Takeda Village is Matsushita’s hometown. With her husband engaged in a forestry business, the chef returned to her hometown and renovated the pre-school into a restaurant. The restaurant went viral for dishes made with the special wood-fire oven utilizing waste wood and now, even fans from other prefectures visit the place.
What kind of amaebi dishes will the chef prepare us?
“At first, as the restaurant is placed inside the mountain, I composed the menu mainly with vegetables and meat such as homemade sausage and didn’t use seafood. However, with an urge to convey the attraction of Fukui through my dishes, I decided to use amaebi and other seafood about two years ago” claimed Matsushita.
Initially, she felt that procuring most of the ingredients in Fukui was unnecessary. However, as she embraced the bond of the local community, she eventually became close to the farmers who cultivate their vegetables with love and dealers who procure the best ingredients in the prefecture. Through that experience, she rediscovered the sophistication of Fukui’s ingredients and started using them intentionally.
Amaebi shrimp is one of the ingredients that she discovered through such a bond.
“One day, the dealer that I order the ingredients regularly from recommended me amaebi
from the neighboring town. Amaebi
is a familiar ingredient for the local residents. It’s no exaggeration to claim it as an identity of Fukui. I used to eat sashimi
as a child” the chef remembers.
The best part of amaebi
is the sticky texture and faint sweetness when eaten raw, and the instant pleasant smell when cooked. “Our bisque made by cooking the shell with the wood-fire oven is popular as well. The fun part of amaebi
is the many pleasant tastes that can be discovered through dishes” the chef told us seemingly, with many ideas in her mind.
This time, answering our request of using amaebi
for the dishes, the chef prepared three creative dishes for us.
The Tastefulness of Amaebi Revealed by Different Approaches
The first dish was “Amaebi carpaccio.”
Preparation was done in the following process: peeling amaebi
and dressing it in olive and vinegar, then adding rich flavor with a small amount of local specialty, “pickled Japanese black leek” and “salted Japanese herb (shiso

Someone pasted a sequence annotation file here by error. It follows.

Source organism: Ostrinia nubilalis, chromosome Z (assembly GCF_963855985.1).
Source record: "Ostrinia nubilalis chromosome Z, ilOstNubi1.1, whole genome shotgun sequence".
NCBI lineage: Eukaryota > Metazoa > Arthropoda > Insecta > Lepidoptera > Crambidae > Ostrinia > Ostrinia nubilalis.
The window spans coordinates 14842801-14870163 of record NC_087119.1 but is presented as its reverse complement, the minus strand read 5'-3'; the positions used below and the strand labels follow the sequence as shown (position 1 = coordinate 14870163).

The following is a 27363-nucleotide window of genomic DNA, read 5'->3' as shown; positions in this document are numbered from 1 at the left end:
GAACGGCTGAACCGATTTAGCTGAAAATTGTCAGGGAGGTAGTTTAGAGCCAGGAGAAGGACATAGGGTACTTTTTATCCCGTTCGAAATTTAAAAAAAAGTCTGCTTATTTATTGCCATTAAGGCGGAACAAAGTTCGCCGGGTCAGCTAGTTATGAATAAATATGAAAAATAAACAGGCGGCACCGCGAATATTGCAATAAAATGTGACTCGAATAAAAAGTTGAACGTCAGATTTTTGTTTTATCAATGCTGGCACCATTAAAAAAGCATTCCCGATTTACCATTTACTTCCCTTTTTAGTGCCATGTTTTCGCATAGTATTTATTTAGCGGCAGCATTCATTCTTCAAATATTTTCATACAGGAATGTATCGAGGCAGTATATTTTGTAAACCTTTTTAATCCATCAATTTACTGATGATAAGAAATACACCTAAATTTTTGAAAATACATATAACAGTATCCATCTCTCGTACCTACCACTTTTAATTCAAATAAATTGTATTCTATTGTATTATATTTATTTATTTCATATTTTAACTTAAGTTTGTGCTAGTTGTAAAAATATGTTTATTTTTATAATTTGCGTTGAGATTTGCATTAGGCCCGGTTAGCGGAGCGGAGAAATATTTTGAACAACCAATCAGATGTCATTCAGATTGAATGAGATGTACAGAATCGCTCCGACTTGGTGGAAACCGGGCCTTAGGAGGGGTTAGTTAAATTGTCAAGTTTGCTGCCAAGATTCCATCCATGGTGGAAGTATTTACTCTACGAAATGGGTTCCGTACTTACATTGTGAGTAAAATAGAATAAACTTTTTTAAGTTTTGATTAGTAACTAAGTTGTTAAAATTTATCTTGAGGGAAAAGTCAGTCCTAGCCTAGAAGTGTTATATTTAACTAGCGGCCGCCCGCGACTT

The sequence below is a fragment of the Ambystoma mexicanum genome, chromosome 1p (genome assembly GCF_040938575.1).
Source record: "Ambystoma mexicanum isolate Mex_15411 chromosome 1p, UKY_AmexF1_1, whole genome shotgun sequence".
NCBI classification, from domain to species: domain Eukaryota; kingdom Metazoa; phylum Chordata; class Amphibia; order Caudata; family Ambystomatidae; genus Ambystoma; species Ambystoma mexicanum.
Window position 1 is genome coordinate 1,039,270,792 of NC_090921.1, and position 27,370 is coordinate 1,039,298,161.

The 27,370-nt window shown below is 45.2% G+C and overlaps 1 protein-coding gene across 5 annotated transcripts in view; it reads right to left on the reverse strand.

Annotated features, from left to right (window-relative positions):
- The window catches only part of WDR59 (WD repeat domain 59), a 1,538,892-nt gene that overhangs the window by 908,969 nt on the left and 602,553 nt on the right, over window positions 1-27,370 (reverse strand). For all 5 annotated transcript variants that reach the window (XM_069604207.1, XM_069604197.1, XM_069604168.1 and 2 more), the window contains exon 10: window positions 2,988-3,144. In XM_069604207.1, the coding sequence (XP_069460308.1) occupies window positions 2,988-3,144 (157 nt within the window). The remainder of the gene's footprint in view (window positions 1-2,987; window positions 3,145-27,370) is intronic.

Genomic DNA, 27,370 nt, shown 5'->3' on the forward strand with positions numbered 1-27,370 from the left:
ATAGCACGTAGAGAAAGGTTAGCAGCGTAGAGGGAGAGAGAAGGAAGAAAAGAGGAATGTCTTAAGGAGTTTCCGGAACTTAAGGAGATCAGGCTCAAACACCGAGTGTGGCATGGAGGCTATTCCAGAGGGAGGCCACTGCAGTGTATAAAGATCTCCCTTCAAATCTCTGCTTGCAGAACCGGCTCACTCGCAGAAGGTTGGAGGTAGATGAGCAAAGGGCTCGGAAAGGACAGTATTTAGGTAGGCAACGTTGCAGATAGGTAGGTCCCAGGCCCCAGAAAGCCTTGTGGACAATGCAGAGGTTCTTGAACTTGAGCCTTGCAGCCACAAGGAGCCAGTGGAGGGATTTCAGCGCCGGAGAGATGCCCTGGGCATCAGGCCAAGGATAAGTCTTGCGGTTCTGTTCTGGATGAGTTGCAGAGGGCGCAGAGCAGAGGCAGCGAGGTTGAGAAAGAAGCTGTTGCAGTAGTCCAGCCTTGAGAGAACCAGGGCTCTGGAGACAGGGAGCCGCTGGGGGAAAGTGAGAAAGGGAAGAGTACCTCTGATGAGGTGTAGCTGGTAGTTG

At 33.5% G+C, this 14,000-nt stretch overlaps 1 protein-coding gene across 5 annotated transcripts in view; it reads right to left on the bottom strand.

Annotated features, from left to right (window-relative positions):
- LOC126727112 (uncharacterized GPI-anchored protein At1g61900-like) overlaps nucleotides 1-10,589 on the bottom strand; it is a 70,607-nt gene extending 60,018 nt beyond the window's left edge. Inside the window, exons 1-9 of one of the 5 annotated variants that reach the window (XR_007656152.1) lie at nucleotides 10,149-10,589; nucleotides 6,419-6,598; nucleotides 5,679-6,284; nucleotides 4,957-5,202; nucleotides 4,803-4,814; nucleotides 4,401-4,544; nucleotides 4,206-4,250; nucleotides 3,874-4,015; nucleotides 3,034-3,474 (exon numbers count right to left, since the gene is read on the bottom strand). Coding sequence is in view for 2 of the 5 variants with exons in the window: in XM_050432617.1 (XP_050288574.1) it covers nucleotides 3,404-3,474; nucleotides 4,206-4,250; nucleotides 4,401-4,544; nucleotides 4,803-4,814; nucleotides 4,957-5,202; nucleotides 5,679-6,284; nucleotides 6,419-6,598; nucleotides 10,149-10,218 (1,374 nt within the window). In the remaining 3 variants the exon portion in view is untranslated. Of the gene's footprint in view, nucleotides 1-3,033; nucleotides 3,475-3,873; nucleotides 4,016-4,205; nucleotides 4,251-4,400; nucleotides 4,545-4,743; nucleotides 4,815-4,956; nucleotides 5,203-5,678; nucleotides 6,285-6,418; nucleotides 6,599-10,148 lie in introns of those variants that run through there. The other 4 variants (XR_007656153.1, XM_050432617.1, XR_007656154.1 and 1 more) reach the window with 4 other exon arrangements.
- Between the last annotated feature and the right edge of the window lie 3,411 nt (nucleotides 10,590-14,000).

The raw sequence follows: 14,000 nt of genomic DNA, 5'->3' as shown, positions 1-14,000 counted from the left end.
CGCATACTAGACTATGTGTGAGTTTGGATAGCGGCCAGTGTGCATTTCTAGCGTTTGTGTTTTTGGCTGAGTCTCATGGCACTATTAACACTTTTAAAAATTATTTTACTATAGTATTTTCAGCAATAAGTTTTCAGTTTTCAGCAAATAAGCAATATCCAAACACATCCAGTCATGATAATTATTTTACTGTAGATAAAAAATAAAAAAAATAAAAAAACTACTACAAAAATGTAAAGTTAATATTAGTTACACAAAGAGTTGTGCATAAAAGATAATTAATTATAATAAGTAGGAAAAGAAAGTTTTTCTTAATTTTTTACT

) seed.” The chef garnished basil oil couscous with cherry tomato, radish, and chopped celery highlighting the freshness of the vegetables.
“The sticky amaebi taste is best enjoyed raw. Like French cuisine, I arranged the dish in a way that provides fulfillment with just a plate,” explained Matsushita.
The faint sweetness and unique texture of amaebi, occasional umami flavor of pickled black leek, chewy texture of fresh vegetables, and couscous are superbly balanced together.
Though various ingredients are put together, what lingers last on one’s mind is the sweetness and texture of amaebi
“This is a dish that I made because I wanted to utilize our signature wood-fire oven,” the chef told us as she brought us the next dish: “amaebi cake salé.”
From the freshly baked cake comes a delicate scent. With a bite, your taste buds will sense a mellow and gentle taste. According to the chef, a good amount of mozzarella cheese is used for the dough. Adding little sugar to the egg, milk, and flour, the cake is completed only with the saltiness of cheese and amaebi
, excluding excessive use of salt.
that is moistened in the cake blends perfectly with the dough and melts. Only the scent of amaebi
lingers as the aftertaste. The dish conveys the gentleness and mellowness of amaebi
Before going on to the third dish, chef Matsushita invited us to the kitchen. What stands before us was the heap of freshly picked vegetables!
“Vegetables are procured from the farmers very close to the restaurant. Before selling them at the roadside station, the neighbor farmer would ask me if I need anything. I am very fortunate to be blessed with so many vegetables nearby. Not only is Fukui rich in seafood, but the area is also blessed with farm vegetables. The last dish will be vegetables and amaebi that was grown in Fukui,” smiled the chef as she went on preparing.
Finally, we were served this bagna càuda. The colorful vegetables are cooked in a way so as to draw out their best taste. What accompanies them is the fried amaebi. The sauce on the side is made by boiling amaebi’s head and shell with white wine and adding milk to it.
The fried amaebi
fills the air with a pleasant scent as the dish is brought to the table. The soft-shelled amaebi
can be eaten from head to tail when it is fried. The heads and tails bring out the rich flavor and spread in the mouth. Dipping the vegetable into the amaebi
sauce adds thickness and draws out its deeper savoriness and sweetness.
This time, we were served three dishes and were surprised by the variety of flavorful tastes created by the different ways of cooking amaebi
“I think amaebi has a thicker savoriness than crabs. The fun aspect of cooking them is that they reveal different tastes according to the way it is cooked. It can be used in so many dishes,” claims Matsushita.
You may discover the wonders of the amaebi dish for yourself at la clartē if you make reservations beforehand. Let’s go on a journey to discover the new taste of amaebi.
: Lunch 11:30 - 3:00 pm (L.O.2:00 pm) / Café - 4:00 pm
*Reservation is required for dinner.Closed
: Irregular. Please check at the store's Home Page for more information.Average price
: [Lunch] 2,000 JPYAccess
: 64-31, Yamaguchi, Maruoka-chō, Sakai-shi, FukuokaAddress
: MapMore Details
Disclaimer: All information is accurate at time of publication.